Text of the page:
Did FBI Foil Its FBI Bomb Plot?

Eugene Weekly | December 14, 2010
Did the FBI foil a teenager’s terrorist bomb plot at the Portland Christmas tree lighting last Friday, or did the federal agents who contacted, trained, funded, equipped and directed the teen to press the button on the bomb they built and placed for him simply foil their own sophisticated “bomb” plot and then hype it in the media?

That question may be left for a jury to decide, if an impartial jury can be found after a weekend of FBI-fed wall-to-wall coverage of the “terrorist.” On Monday, the 19-year-old Mohamed Mohamud finally got an attorney who promptly accused the FBI of “entrapment” and said government agents were “grooming” his client for the attack and orchestrated his arrest with a “press release” affidavit that was “timed for maximum publicity.”

The FBI fervently denies that its operation meets the legal definition of entrapment or that it has sought to try the case in the media.

But the gray area of how far the government can go in entrapping citizens in crimes has raised legal, ethical and public policy debate for decades. Can the government entrap liberals who download rock songs illegally? Can it entrap Tea Party activists attracted by easy tax evasion? Would an FBI agent put in for “foolproof” illegal overtime? How about testing if conservative Christians would press a remote “bomb” button on an abortion clinic?

The FBI has long known that it must tread carefully in entrapping citizens. After the U.S. Supreme Court threw out a federal case for entrapment in 1992, the FBI circulated legal advice in its FBI Law Enforcement Bulletin in April 1993.

“The most convincing evidence of predisposition will typically occur during the initial government contacts, which officers should carefully document to successfully defeat the entrapment defense,” the FBI bulletin wrote.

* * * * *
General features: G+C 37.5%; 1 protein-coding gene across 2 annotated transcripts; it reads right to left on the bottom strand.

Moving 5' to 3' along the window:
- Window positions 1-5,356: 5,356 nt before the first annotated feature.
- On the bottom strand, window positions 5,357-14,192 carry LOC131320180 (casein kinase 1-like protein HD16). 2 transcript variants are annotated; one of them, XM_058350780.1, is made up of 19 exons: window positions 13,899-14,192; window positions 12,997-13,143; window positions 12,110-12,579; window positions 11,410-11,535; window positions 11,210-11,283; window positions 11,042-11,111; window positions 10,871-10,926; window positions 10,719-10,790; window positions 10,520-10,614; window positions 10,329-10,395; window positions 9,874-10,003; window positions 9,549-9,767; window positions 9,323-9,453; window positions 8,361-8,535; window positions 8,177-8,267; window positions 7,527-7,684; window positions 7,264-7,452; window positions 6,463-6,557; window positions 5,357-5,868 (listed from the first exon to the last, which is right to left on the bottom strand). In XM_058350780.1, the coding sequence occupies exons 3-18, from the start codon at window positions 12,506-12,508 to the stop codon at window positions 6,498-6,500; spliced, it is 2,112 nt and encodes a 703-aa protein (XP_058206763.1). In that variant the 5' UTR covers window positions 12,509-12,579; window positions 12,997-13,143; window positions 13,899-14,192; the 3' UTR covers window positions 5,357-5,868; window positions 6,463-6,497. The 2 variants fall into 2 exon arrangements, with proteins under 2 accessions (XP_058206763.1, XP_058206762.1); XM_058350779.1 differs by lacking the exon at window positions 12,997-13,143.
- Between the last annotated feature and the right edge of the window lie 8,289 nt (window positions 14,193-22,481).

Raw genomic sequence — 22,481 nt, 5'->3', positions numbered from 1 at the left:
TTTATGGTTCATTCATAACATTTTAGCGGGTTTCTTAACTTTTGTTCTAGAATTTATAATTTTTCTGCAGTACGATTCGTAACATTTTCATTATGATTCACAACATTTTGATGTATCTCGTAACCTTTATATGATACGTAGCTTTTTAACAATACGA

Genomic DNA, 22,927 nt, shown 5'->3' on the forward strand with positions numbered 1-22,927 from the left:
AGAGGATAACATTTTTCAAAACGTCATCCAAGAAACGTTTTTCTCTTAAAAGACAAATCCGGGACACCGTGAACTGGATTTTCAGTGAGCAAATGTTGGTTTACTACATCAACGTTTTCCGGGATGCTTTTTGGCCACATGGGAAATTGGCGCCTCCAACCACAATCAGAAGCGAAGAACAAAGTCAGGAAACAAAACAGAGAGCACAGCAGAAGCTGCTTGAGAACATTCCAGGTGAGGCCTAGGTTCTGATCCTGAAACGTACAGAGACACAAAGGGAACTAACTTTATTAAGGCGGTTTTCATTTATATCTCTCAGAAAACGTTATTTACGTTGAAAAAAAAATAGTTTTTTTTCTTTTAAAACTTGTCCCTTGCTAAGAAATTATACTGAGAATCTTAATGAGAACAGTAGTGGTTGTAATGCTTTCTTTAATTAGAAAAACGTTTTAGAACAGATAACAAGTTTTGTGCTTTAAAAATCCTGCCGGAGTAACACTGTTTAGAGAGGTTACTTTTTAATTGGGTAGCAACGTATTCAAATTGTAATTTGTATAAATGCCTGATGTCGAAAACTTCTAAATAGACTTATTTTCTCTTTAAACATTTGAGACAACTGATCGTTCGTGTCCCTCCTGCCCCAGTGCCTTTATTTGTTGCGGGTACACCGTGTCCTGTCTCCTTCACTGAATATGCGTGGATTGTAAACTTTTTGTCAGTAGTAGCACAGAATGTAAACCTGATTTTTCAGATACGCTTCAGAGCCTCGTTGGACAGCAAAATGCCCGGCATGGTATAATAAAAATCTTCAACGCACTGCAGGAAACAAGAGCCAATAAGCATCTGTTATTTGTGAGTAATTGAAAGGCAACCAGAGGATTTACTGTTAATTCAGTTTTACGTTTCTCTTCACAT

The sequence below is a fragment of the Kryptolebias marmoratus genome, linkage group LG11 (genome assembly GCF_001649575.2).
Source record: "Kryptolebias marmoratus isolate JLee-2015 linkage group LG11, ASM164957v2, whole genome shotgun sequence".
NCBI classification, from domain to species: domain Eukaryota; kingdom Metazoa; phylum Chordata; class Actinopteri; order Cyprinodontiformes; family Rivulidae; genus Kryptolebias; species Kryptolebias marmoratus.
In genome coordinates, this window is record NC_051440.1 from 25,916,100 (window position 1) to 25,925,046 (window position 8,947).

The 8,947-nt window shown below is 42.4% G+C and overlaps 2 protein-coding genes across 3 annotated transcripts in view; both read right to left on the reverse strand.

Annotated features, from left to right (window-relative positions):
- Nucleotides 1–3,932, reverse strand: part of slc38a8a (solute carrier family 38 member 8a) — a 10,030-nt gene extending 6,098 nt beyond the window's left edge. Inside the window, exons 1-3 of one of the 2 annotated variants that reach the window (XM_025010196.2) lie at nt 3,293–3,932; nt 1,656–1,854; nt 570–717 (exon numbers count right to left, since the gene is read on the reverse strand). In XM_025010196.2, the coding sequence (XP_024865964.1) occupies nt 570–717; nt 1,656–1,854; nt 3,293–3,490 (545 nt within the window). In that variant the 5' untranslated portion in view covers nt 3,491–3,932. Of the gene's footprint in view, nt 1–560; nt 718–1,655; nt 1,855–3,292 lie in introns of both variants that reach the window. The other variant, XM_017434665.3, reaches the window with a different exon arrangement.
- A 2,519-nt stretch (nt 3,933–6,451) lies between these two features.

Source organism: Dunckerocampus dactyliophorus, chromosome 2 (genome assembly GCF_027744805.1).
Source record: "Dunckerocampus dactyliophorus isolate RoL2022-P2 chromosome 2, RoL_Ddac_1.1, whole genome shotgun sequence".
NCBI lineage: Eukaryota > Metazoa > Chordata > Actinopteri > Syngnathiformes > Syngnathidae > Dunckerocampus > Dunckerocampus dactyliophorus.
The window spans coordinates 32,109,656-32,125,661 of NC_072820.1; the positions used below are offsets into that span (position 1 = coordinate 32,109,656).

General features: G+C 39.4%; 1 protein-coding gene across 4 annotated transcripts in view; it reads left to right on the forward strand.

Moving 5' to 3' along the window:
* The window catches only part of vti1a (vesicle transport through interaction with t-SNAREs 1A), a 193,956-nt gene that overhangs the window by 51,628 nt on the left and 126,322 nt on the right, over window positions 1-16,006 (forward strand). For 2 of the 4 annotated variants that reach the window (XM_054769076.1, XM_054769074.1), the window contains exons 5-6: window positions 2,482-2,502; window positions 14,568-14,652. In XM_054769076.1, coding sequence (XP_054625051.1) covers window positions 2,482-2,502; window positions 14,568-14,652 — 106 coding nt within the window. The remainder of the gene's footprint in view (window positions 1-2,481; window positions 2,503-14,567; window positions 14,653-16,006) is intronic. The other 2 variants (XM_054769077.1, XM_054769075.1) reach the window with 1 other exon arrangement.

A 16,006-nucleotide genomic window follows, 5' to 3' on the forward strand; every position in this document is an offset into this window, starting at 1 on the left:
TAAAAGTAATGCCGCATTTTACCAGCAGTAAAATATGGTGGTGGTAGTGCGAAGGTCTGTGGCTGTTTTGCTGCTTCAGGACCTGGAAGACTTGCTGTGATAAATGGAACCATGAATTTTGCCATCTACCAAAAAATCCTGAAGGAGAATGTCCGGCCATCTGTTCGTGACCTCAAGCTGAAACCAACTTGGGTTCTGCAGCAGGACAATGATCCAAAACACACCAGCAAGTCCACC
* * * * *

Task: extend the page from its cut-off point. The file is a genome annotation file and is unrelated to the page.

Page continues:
In the Portland case, the FBI claims that it lost the recording of its initial meeting with Mohamud due to a technical problem. The FBI did not explain in the 36-page affidavit it sent to the media how it failed to carefully document the key initial meeting by at least having a small backup recorder, widely available in stores for only a few dollars.

The bulletin also states that agents should avoid using “persistent” techniques in an operation. According to the FBI, federal agents persisted in pursuing Mohamud for six months.

Lack of prior criminal activity can also figure in entrapment cases, according to the bulletin. Mohamud lacked a criminal record, but police released documents to the media with an anonymous allegation of date rape at OSU.

The FBI bulletin notes an entrapment case the government lost due to “outrageous” unconstitutional conduct, when agents supplied and built and did the bulk of the manufacturing and provided the expertise for a laboratory creating illegal drugs. The FBI did most of the manufacturing and provided the expertise and funding and equipment for the building of the Portland dummy bomb, according to the FBI.

But other tests in the FBI bulletin appear to fit the FBI’s allegations against Mohamud that he was not reluctant to kill families gathered at the Christmas tree lighting. In many ways, the federal government has wide discretion in choosing which citizens to entrap, according to the FBI. The 1993 bulletin states that one of the few limits on FBI entrapment is “limited resources.”

The Oregon FBI appears to have nearly unlimited resources to pursue cases it chooses to label “terrorism.” During the Bush administration the FBI deployed dozens of agents for years to pursue acts of property damage by environmental radicals.

In the end, the public may never know whether a teenager would have really tried to kill all those people without the FBI helping. In the face of life sentences, many such terrorism suspects take plea bargains and never go before a jury.

Eugene Weekly

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